New GOP health bill lacks the votes to pass

GOP Sens. Jerry MoranGerald (Jerry) MoranFlake to try to force vote on DACA stopgap plan Congress punts fight over Dreamers to March The 14 GOP senators who voted against Trump’s immigration framework MORE (Kan.) and Mike LeeMichael (Mike) Shumway LeeThe 14 GOP senators who voted against Trump’s immigration framework Prison sentencing bill advances over Sessions objections Grassley ‘incensed’ by Sessions criticism of proposed sentencing reform legislation MORE (Utah) announced on Monday night they will not support taking up a bill repealing and replacing ObamaCare, effectively blocking the legislation. 

Their decision means Republicans in the Senate are well short of having the support to pass their legislation and raises serious questions about whether President Trump will reach his goal of ending ObamaCare.

In light of Monday's challenges, Senate Majority Leader Mitch McConnellAddison (Mitch) Mitchell McConnellLawmakers feel pressure on guns Bipartisan group of House lawmakers urge action on Export-Import Bank nominees Curbelo Dem rival lashes out over immigration failure MORE (R-Ky.) said the Senate will try to separate ObamaCare repeal and replacement, closing the door on the chamber's current healthcare legislation.  

"In the coming days, the Senate will vote to take up the House bill with the first amendment in order being what a majority of the Senate has already supported in 2015 and that was vetoed by then-President Obama: a repeal of Obamacare with a two-year delay to provide for a stable transition period," McConnell said in a statement. 

The move means Senate Republicans will try to repeal and replace ObamaCare separately, reverting to a plan Senate GOP leadership initially proposed earlier this year but had to abandon due to lack of support.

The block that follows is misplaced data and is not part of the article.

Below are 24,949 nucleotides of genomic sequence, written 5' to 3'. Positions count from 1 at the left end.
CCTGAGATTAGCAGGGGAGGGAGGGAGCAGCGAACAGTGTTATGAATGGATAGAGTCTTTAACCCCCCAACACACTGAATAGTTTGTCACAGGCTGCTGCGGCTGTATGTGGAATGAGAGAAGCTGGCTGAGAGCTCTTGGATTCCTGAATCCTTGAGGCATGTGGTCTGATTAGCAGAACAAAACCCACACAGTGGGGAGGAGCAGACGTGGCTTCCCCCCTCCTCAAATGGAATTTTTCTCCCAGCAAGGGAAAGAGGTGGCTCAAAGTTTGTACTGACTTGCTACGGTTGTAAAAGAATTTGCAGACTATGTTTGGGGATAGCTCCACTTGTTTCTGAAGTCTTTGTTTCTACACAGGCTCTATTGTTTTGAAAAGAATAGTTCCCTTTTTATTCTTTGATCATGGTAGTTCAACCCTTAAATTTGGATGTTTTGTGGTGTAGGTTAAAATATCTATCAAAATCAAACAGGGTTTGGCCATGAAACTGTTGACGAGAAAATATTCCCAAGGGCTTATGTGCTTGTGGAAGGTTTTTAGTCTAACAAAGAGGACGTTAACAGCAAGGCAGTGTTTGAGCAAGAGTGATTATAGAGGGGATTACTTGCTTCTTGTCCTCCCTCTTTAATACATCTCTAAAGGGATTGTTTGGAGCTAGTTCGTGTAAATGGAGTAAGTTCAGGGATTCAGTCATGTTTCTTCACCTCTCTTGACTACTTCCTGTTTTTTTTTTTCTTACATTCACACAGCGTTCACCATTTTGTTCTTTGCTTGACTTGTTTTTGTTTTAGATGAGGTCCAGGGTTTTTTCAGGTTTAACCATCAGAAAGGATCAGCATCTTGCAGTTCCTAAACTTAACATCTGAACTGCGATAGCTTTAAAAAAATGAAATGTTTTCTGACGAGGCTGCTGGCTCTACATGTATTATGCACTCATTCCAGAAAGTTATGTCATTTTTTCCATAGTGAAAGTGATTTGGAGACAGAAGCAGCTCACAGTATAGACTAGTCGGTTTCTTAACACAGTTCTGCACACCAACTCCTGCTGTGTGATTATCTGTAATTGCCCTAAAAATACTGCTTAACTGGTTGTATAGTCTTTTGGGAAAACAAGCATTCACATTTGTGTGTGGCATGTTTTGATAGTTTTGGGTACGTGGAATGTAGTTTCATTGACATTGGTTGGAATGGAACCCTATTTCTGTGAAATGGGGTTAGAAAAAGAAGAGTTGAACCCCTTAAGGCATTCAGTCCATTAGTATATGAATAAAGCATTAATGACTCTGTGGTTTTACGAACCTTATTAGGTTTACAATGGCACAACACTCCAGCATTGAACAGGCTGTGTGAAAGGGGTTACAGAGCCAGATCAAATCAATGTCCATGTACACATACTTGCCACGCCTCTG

In announcing their opposition to the Senate draft, Moran and Lee both said the bill failed to do enough to lower premiums.

"This closed-door process has yielded the [bill], which fails to repeal the Affordable Care Act or address healthcare’s rising costs. For the same reasons I could not support the previous version of this bill, I cannot support this one," Moran said in a statement. 

He added that the Senate "must now start fresh with an open legislative process," an indication that relatively minor changes to the current bill would not be enough to win his support. It may also indicate he wants hearings on a bill, which were absent from the process on the current measure. 

Highlighting the challenges faced by McConnell, Lee argued the measure is not conservative enough, tugging in the opposite direction from moderates.

“In addition to not repealing all of the Obamacare taxes, it doesn’t go far enough in lowering premiums for middle class families; nor does it create enough free space from the most costly Obamacare regulations," the Utah Republican said in a statement.
Lee added on Twitter that he and Moran would not support proceeding to "this version" of the Senate GOP legislation, known as the Better Care Reconciliation Act, leaving the door open to additional changes.
Lee warned that a controversial amendment from Sen. Ted CruzRafael (Ted) Edward CruzOvernight Health Care: Trump eases rules on insurance outside ObamaCare | HHS office on religious rights gets 300 complaints in a month | GOP chair eyes opioid bill vote by Memorial Day HHS official put on leave amid probe into social media posts Trump, Pence to address CPAC this week MORE (R-Texas) included in the bill does not go far enough. That amendment allows insurers to sell plans that don't fulfill ObamaCare's coverage mandates if they also sell plans that do.